In 1800, Henry Overholt, a German Mennonite, moved from Bucks County to Westmoreland County to establish a whiskey distillery. By this time, the Pennsylvania frontier was growing more populated and economically successful, with Pittsburgh emerging as an important western city. Henry and his son, Abraham, contributed to this success by building a 1,500-acre enterprise at West Overton over the course of the nineteenth century, consisting of farmland, the family mansion, houses, barns, lumber mills, gristmills, a blacksmith shop, a cooper shop, and an impressive, six-story distillery.1
Abraham and Mariah Overholt's daughter, Elizabeth, married John W. Frick, a Swiss immigrant gristmiller. Their son, Henry Clay Frick, was born on December 19, 1849, in West Overton's springhouse. For thirty years at West Overton, young Henry learned the ins and outs of managing a large business. Inspired by his family's ambition, Frick began his own entrepreneurial career by investing in the local coke industry. By the 1890s, Frick operated 40% of the coke ovens in the Pittsburgh area and partnered with steel baron Andrew Carnegie to ensure his coke would fuel Pittsburgh's mills. Frick owned the Old Overholt distillery in partnership with Andrew Mellon until his death in 1919, when he left the company to Mellon.2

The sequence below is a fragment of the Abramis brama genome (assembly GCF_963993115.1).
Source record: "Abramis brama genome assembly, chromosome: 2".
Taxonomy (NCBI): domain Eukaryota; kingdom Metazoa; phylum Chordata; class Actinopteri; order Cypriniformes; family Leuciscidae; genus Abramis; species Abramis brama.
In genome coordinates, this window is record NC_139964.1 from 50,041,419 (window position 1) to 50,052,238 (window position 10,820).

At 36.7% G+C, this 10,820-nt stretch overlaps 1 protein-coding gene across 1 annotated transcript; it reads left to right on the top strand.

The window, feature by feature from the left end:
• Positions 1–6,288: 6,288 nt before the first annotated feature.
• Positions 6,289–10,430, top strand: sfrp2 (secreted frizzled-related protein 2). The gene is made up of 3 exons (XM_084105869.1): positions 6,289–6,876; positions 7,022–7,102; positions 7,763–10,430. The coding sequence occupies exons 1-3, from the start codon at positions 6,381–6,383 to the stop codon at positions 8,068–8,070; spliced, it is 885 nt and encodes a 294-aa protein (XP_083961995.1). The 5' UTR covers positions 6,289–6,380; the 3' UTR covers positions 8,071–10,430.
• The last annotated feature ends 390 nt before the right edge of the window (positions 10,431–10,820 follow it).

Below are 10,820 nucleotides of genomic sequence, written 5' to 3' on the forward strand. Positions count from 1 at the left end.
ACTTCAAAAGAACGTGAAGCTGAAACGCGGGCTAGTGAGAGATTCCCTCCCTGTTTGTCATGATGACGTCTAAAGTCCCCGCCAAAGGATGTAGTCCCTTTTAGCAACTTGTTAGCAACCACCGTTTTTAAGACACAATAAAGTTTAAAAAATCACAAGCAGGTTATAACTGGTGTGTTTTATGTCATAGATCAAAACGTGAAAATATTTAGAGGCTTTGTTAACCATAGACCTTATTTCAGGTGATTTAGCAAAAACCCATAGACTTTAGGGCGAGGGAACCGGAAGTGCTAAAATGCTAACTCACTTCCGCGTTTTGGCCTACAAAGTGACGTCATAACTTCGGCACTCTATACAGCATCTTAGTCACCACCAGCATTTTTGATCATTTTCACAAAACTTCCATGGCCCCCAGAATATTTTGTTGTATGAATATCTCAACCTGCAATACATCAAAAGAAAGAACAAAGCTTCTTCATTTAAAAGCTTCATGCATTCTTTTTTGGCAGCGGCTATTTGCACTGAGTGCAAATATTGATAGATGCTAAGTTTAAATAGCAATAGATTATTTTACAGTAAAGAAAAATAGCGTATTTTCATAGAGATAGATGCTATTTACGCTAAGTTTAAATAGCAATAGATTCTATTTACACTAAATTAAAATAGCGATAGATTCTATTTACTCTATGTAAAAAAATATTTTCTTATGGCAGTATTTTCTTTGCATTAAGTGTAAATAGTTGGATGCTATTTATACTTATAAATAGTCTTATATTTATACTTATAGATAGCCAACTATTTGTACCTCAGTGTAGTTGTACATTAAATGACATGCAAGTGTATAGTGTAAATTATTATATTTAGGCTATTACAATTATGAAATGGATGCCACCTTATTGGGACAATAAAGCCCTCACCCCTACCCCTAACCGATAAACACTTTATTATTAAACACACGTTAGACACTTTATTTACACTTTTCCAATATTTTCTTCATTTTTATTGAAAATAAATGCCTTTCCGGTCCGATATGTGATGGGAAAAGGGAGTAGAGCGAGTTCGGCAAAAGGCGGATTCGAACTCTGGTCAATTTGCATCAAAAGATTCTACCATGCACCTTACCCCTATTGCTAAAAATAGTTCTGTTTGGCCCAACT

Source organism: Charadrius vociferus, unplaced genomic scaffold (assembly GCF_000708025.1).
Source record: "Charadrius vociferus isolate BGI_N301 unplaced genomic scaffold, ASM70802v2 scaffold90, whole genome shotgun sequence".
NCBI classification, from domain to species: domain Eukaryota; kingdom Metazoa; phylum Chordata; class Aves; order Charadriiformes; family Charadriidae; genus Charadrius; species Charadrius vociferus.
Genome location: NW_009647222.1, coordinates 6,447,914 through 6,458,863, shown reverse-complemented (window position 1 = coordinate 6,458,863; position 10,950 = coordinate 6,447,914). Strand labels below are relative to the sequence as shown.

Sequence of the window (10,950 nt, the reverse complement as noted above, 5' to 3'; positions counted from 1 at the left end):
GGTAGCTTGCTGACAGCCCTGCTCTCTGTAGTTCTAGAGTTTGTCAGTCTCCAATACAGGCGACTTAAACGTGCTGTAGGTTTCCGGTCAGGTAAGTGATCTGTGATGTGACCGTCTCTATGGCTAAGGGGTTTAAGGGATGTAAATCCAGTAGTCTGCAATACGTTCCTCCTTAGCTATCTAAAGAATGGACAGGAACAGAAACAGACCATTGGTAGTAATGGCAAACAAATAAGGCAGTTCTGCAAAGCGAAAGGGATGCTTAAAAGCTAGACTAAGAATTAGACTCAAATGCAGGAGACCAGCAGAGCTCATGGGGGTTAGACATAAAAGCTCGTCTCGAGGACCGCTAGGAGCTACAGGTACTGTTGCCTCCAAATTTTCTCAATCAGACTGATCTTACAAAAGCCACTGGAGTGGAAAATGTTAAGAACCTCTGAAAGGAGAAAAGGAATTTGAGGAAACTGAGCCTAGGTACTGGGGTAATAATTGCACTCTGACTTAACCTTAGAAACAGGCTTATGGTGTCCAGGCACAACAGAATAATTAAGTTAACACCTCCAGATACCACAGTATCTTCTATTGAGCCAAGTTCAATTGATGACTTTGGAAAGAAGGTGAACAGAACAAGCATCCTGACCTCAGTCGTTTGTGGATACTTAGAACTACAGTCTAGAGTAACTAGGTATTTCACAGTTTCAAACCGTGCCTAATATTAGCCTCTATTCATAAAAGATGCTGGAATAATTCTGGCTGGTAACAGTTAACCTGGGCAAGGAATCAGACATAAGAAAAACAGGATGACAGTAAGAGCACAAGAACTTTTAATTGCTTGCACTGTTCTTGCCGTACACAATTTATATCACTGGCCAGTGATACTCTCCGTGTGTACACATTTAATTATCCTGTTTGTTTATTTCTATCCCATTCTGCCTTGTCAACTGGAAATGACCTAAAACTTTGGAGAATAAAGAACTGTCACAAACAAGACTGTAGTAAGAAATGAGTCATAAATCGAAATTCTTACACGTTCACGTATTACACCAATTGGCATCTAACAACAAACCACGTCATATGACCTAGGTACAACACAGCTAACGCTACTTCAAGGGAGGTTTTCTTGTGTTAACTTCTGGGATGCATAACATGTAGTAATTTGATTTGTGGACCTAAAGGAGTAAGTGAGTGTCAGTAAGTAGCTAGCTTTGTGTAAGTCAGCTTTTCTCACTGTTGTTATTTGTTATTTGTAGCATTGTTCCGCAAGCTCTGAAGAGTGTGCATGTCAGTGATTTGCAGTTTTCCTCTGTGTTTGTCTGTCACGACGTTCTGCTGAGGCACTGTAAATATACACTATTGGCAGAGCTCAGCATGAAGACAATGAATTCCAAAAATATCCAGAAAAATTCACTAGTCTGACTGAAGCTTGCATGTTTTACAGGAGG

Old Overholt whiskey was distilled in Broad Ford, Pennsylvania, where it survived Prohibition but struggled as Americans' taste for alcohol changed. The business transferred hands over the twentieth century and the whiskey is now produced by Jim Beam in Kentucky. At over 200 years old, it is the oldest continually-mantained brand of American whiskey. With today's renewed interest in craft alcohol, West Overton will soon provide a taste of history by distilling Overholt whiskey on site. It will be second historic site in the United States to distill whiskey, aside from George Washington's Mount Vernon.3
Both the Overholts and Fricks were known for their philanthropy, especially in education. Henry's daughter, Helen Clay Frick, saw West Overton as a place to memorialize her father and establish a historical site.4 Today, West Overton Village and Museums continues this legacy of education by interpreting the history of the Overholts and Fricks.